Part two: Remembering the Tonypandy Riots
This week marks the anniversary of key events in the Cambrian Combine Dispute of 1910. Here’s the second of three special articles about the ‘Tonypandy Riots’ by John Geraint, author of ‘The Great Welsh Auntie Novel’, and one of Wales’s most experienced documentary-makers. ‘John On The Rhondda’ is based on his popular Rhondda Radio talks and podcasts. You can read part one here…..
Tonypandy, November 1910. After a night of disturbances at the Scotch Colliery, the Chief Constable of Glamorgan has sent for armed soldiers to restore order. Miners in a dispute with D. A. Thomas’s Cambrian Combine are trying to force the coal-owners back to the negotiating table by picketing the colliery’s Engine House or Power House.
What happens next has been a matter of fierce debate ever since – in the House of Commons, in the minds of historians and in the cafes and pubs of Tonypandy: did Home Secretary Winston Churchill send in the troops against unarmed British citizens who’d been locked out of their place of work?
In 2010, I directed and produced a BBC documentary, ‘Tonypandy Riots’. It marked the centenary of the Cambrian Combine Dispute.
We filmed schoolchildren gathering at the Mid-Rhondda Athletic Ground, where back in 1910, on the morning after those disturbances at the Scotch Colliery, thousands of miners came together for a mass meeting to decide on their next move.
A telegram is read out to them, a telegram from Churchill in London which seems to bear out what he and his family always claimed – that rather than sending in the troops, Churchill held them back:
“You may give the following message from me to the miners. Their best friends here are greatly distressed at the trouble which has broken out and will do their best to help them meet fair treatment… But rioting must cease at once so that the inquiry shall not be prejudiced and to prevent the credit of the Rhondda Valley being injured. Confiding in the good sense of the Cambrian Combine workmen, we are holding back the soldiers for the present and sending police instead. Winston Churchill.”
There was a precedent for sending armed troops to confront striking miners, a shameful one: the ‘Featherstone Massacre’. It ended with soldiers shooting Yorkshire miners dead.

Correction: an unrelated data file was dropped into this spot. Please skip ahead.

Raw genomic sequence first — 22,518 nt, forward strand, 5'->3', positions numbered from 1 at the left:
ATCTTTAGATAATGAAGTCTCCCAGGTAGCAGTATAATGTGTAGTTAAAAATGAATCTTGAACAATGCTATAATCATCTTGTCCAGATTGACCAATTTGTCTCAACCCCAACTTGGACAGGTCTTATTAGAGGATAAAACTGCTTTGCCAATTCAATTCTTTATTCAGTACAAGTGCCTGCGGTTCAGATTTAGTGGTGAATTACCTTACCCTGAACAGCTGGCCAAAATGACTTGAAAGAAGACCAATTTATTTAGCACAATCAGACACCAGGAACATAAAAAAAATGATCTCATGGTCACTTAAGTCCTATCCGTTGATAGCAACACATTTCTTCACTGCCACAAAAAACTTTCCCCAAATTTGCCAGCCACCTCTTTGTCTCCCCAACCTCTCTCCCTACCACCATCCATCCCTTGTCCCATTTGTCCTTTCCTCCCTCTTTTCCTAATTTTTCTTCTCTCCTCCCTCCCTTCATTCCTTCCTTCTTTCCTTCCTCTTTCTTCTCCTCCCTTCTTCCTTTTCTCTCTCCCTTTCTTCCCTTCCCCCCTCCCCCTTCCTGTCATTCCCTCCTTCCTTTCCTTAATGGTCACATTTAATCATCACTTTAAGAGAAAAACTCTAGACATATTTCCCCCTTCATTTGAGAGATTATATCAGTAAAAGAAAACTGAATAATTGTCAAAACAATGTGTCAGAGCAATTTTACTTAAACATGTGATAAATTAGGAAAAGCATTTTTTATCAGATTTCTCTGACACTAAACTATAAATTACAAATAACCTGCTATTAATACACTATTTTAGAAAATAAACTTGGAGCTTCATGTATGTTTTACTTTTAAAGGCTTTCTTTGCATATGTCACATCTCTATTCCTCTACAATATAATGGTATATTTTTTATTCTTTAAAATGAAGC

Churchill seems desperate to avoid any repeat. And satisfied that armed forces aren’t going to be deployed against them, the Tonypandy miners leave the Mid-Rhondda Ground to march down to the Power House to resume their peaceful picket.
But that’s not how it turns out. The police refuse to let them speak to the blackleg workers who’re keeping the pumps operating, preventing the Scotch colliery from being flooded; preventing D. A. Thomas from suffering damage to one of his valuable assets.
At five o’clock, the stone throwing starts. The Power House windows that face the roadway are shattered. The Chief Constable gives the order for mounted police to charge to clear the road. The battle lasts for two hours.
Wooden palings are ripped down for weapons. There are baton charges. The police make good use of their truncheons. Hundreds of men are injured, many with head wounds.
Later, one miner, Samuel Rays, dies from skull injuries.
A panicked local magistrate sends again for troops: ‘Police cannot cope with rioters at Llwynypia… Troops… absolutely necessary for further protection.’
And this time, less than 24 hours after the promise he’s telegrammed to the miners, Churchill acquiesces in the request. He messages the military commander Major General Nevil Macready:
“As the situation appears to have become more serious you should, if the Chief Constable or Local Authority desire it, move all the cavalry into the district without delay.”
Pushed back now to Tonypandy Square, the battered miners regroup.
In front of them, the mayhem at the Power House. Behind them, Dunraven Street, the retail paradise that’s been built for them. That’s where they turn.
Windows are smashed, shops ransacked, goods stolen. The damage is estimated in the tens of thousands of pounds – probably millions at today’s values. It’s dubbed ‘Tonypandemonium’.
But this isn’t a mob without a mind.
As historian Professor Dai Smith has said, “The crowd is not organised, but it knows what to do.”